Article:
South Coast Geological Society and San Diego Association of Geologists invites you to join our annual joint meeting on Monday, June 4th at 6PM to be held at The Holiday Inn Express in San Clemente! We are pleased to host guest speaker, Tom Bourque of GeoTek. Mr. Bourque will present his topic And When the Landfill Swims with the Fishes.
The City of Port Angeles Landfill is located adjacent to Olympic National Park on the Strait of Juan de Fuca in Washington State. Three solid waste cells (west, middle, and east) located behind and within the 135-foot sea bluff had been closed for 20 years as new cells were constructed and operated behind (inland of) them. Bluff and seaward cell slope failures resulted in refuse discharging onto the beach, precipitating a 300-foot seawall to stabilize the west and middle cells in the mid-2000s. Subsequently changed wave dynamics off the sea wall eventually threatened the middle and east cells. Accelerated bluff erosion through block failures and wave erosion penetration into the east cell had reduced the seaward bluff wall thickness from the original 100 feet (back from the “edge” of the bluff) to as narrow as ten feet. Bluff erosion was also changing due to increasing storm intensity and higher high tide levels, commonly attributed to climate change observations. New cell configurations were developed based on slope stability, seismic loading, groundwater conveyance, projected bluff erosion patterns into the landfill site, and new landfill cover system approaches. The tallest mechanically reinforced earth wall ever built in Washington State was constructed, including being integrated into the new solid waste landfill cover system. Construction in 2014-15 occurred on the beach, within the bluff, and within the landfill site. In addition, endangered species were a significant issue. Stream and beach control and restoration were required due to several species including salmon and Taylor Blackback Butterflies. Three tribes participated in the project as well as the City of Port Angeles, Washington Department of Ecology, Army Corps of Engineers, US EPA, state resources agencies, and several community groups. This project was the largest solid waste relocation project ever undertaken in Washington State history.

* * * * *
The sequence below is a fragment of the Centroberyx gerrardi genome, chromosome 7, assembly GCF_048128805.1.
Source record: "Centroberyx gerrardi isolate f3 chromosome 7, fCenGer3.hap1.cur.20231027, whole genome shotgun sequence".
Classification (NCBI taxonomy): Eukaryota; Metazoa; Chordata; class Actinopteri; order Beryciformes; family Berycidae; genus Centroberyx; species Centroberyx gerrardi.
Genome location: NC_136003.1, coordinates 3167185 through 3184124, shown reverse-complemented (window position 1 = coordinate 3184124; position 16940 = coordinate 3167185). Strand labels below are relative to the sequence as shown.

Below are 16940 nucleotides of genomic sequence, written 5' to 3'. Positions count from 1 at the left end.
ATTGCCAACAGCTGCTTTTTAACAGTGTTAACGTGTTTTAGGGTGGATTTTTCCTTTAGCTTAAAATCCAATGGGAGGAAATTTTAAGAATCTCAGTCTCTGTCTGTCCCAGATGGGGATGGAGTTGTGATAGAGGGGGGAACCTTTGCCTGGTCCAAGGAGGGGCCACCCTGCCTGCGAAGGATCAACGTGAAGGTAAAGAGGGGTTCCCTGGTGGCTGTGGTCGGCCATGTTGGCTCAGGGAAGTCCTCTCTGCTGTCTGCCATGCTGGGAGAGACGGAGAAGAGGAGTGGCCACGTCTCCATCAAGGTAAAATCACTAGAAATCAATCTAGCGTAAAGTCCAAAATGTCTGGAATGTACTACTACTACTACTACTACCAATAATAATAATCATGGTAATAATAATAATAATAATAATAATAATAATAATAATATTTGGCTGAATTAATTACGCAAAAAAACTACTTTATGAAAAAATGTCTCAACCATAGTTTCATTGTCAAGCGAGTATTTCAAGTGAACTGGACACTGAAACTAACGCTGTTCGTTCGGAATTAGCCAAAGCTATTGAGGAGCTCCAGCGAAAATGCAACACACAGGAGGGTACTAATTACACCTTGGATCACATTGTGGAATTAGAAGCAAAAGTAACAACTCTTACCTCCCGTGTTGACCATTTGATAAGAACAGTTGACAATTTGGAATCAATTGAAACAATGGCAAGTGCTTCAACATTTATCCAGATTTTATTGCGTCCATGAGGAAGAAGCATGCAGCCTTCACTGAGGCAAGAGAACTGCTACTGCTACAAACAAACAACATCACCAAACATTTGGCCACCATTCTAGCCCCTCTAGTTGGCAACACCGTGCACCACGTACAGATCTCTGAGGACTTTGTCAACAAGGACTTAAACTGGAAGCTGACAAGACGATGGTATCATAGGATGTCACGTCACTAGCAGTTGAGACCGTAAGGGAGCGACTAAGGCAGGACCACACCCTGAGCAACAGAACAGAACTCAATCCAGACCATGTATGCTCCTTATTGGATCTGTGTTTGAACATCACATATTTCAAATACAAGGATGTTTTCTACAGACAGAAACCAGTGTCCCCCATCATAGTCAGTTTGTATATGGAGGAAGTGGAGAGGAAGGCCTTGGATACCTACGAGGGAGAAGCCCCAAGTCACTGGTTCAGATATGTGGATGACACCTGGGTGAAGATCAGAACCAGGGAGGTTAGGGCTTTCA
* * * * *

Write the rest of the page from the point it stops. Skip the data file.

Tom Bourque is a Principal and Environmental Engineering Practice Director at GeoTek with over 25 years of experience as a project engineer and manager on environmental and civil engineering projects. His experiences include Superfund, solid and hazardous waste landfills, contaminated community redevelopment, contaminated surface and groundwater collection and treatment systems, flood control, and environmental restoration. He was the Project Manager and Engineer-of-Record for the Port Angeles Landfill Cell Stabilization and Protection Project.